Electronic Enclosure Types — Making the Choice Before Design

A critical step in planning and developing an optimal product design architecture includes determining the most appropriate custom electronic enclosure, both materials and process.  The selection defines enclosure development methodology based on production level and process.  This defines design rules.  Having its roots in manufacturing, NETBased knows the areas of flexibility and limitations within each set of materials and processes.  For instance, in a sheet metal enclosure, if the design calls for an irregular hole, a bridge lance, cardguide or tab, can it be run on inexpensive machinery or will it take more expensive machinery plus multiple secondary operations?  Knowledge of machinery, programming methods, setups, capabilities, etc., makes a difference as it defines the design rules and ultimately the reoccurring production costs.  If it’s the more expensive route, what are the alternatives to reducing production cost?  Designing to each processes strengths is key to reducing manufacturing costs and time-to-market.

Injection molding is not always the most appropriate choice for plastic enclosures.  There’s also pressure forming that can provide similar detail and definition to injection molding with the proper concept and execution.  Structural foam, gas-assist injection and reaction injection molding or RIM are also used for plastic enclosures.

Sheet metal, when properly designed, can provides inherent EMI containment.  Extrusions and die-casting can also be considered where unique part geometry, structural strength and EMI containment are desirable.

The design rules change from fabrication to stamping and from injection molding to RIM or thermoforming. Intimate knowledge of materials behavior, tooling design and production methods all play a part in making optimal material, process, design and geometry choices.  The correct choices save cost.

  Process Pros Cons Volume Tooling Part
Sheet Metal Fabrication Design flexibility for regular shapes
Small to large parts
No or minimal tooling
EMI containment
Labor intensive
Secondary process for hardware
Secondary processes (plating/painting)
L – M  0 – $ $$$
Sheet Metal Stamping Design flexibility for regular shapes
Increased structural design shapes
Thinner material thickness than fabrication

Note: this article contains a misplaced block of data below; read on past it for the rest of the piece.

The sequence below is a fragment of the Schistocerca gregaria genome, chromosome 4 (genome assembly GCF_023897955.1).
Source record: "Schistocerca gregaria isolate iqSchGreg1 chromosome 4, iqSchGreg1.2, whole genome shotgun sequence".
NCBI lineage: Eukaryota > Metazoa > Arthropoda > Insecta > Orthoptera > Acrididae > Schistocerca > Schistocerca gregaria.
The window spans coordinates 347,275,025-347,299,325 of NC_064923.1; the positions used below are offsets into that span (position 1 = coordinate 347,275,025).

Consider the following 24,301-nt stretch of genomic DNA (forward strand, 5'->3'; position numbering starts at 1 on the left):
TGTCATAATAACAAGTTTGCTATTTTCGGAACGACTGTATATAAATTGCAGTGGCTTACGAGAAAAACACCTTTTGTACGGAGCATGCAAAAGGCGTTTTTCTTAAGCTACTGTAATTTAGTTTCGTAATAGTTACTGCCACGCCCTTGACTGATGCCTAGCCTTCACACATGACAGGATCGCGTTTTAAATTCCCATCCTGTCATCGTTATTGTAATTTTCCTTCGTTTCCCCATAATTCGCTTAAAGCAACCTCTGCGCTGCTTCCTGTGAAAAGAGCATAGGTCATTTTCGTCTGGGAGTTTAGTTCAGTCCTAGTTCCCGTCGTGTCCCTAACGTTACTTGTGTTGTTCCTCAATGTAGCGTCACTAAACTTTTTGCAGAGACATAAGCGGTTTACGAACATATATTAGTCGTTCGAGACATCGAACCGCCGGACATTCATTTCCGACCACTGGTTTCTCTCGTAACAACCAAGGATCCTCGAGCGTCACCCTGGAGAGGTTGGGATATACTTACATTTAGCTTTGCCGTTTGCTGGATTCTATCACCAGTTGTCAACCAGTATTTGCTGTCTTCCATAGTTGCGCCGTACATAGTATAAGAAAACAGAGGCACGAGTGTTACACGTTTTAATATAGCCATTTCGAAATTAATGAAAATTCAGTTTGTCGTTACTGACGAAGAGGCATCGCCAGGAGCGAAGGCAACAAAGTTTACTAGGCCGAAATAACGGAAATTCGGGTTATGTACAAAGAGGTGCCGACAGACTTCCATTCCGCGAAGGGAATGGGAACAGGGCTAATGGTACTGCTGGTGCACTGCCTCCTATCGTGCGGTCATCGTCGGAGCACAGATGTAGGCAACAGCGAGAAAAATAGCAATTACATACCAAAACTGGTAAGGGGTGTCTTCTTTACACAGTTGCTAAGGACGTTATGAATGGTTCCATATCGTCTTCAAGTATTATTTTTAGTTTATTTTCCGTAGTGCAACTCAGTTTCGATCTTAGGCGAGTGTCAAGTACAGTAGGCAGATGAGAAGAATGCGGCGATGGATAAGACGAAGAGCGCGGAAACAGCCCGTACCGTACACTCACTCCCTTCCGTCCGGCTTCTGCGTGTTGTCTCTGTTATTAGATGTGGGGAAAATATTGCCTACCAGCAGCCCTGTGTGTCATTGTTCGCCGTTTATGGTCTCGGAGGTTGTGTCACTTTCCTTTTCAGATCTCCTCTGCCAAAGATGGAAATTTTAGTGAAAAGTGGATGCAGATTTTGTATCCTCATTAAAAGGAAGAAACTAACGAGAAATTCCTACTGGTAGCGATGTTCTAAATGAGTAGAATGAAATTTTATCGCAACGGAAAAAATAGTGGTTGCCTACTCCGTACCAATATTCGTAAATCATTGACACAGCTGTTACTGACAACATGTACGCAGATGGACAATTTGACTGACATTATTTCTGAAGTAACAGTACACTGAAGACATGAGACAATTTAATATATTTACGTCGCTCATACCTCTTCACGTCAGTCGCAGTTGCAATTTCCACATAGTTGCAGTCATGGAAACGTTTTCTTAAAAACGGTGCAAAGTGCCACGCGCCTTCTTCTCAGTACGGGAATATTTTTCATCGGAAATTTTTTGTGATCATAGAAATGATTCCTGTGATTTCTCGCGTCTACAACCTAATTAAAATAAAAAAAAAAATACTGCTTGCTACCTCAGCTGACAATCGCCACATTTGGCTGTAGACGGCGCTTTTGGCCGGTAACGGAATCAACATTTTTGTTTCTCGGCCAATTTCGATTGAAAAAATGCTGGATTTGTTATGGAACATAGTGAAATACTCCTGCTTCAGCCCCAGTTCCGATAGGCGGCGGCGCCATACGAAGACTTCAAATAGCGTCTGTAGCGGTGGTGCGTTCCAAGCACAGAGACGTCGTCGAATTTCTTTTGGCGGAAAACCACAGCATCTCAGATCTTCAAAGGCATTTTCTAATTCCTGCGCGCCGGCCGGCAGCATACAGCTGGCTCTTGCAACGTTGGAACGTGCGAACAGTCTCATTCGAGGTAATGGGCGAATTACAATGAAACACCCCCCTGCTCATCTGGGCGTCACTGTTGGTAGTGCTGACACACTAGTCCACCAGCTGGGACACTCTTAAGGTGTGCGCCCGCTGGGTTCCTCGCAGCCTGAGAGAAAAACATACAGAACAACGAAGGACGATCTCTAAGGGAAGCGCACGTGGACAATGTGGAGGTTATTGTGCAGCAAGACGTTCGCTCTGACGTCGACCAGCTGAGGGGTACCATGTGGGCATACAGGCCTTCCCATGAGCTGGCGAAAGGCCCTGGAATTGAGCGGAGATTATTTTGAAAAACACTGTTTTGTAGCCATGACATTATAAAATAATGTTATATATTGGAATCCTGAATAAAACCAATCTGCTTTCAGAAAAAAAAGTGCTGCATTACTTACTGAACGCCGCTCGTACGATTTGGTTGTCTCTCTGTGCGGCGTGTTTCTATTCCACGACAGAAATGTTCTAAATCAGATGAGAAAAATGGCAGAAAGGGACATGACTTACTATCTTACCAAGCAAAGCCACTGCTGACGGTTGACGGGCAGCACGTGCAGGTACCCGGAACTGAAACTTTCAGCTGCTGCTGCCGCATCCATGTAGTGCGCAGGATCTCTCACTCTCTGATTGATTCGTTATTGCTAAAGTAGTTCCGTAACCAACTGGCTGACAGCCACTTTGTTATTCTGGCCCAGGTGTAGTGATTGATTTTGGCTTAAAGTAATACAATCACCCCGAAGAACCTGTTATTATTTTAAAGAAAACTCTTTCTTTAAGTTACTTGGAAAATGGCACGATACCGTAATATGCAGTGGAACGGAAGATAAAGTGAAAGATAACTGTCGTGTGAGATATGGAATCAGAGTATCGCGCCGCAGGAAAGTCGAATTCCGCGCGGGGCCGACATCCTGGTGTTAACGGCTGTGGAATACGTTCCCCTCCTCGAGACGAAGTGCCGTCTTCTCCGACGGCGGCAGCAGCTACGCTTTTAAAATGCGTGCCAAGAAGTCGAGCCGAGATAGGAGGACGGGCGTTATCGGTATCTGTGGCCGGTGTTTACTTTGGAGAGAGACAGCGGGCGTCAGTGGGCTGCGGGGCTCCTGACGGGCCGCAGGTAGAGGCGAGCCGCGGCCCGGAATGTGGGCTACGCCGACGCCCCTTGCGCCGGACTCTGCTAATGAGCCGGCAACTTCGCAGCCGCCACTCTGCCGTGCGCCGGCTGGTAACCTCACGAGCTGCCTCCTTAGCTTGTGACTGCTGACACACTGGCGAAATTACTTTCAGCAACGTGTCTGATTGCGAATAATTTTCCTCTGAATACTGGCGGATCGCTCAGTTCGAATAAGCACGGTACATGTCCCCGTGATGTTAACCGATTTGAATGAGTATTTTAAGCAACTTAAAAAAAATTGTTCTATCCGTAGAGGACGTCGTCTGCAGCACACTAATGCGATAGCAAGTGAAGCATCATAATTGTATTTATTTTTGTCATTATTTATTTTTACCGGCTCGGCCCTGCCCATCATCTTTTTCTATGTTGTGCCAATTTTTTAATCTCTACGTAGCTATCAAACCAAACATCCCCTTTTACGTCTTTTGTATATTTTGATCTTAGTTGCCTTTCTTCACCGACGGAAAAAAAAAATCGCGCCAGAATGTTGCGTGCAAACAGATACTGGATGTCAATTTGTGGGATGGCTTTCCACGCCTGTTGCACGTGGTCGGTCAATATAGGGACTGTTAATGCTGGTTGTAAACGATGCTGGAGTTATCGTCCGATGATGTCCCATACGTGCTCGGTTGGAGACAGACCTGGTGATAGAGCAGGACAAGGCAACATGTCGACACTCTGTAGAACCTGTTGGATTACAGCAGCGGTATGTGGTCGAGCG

EMI containment
Tooling costs
Tooling production time
Tooling modifications
Secondary process for hardware
Secondary processes (plating/painting)
M – H $$ – $$$  $ – $$
Injection Molding Flexibility for design geometry
Uniform wall thickness
Large selection of materials and properties
Tooling costs
Tooling production time
Tooling modifications
Secondary process for EMI containment
M – H  $$ – $$$ $
Reaction Injection (RIM) Flexibility for design geometry
Thick and thin wall thicknesses
Labor intensive
Secondary processes (EMI & painting)
L – M  $$  $$
Pressure Forming Mid to very large part size
Somewhat flexible part geometry
Mid to very large part size
Somewhat flexible part geometryabor intensive
Secondary component assembly
Secondary processes (EMI/plating/painting)
L – M  $$ – $$$  $$ – $$$
Extrusion Some design flexibility
Small to medium parts
EMI containment
Limited material options
Secondary operations (trim/threading/machining)
Secondary processes (plating/painting)
L – M $$ $$
Die Casting Flexibility in design geometry
Increased structural strengthen
EMI containment
Limited material options
Secondary operations (trim/threading/machining)
Secondary processes (plating/painting)
M – H  $$$  $ – $$

Additional Considerations:

  • Market
  • Customer perception
  • Production levels
  • Products’ physical size
  • Environment
  • Industry compliance
  • Tooling budget
  • Reoccurring costs
  • Material selection (limited for some processes and a wide variety for others)
  • Tooling production which affects time-to-market
  • Tooling material (in some cases)
  • Tooling design
  • Part design intricacy
  • Secondary processes
  • Plating
  • Painting
  • Coatings for emissions and immunity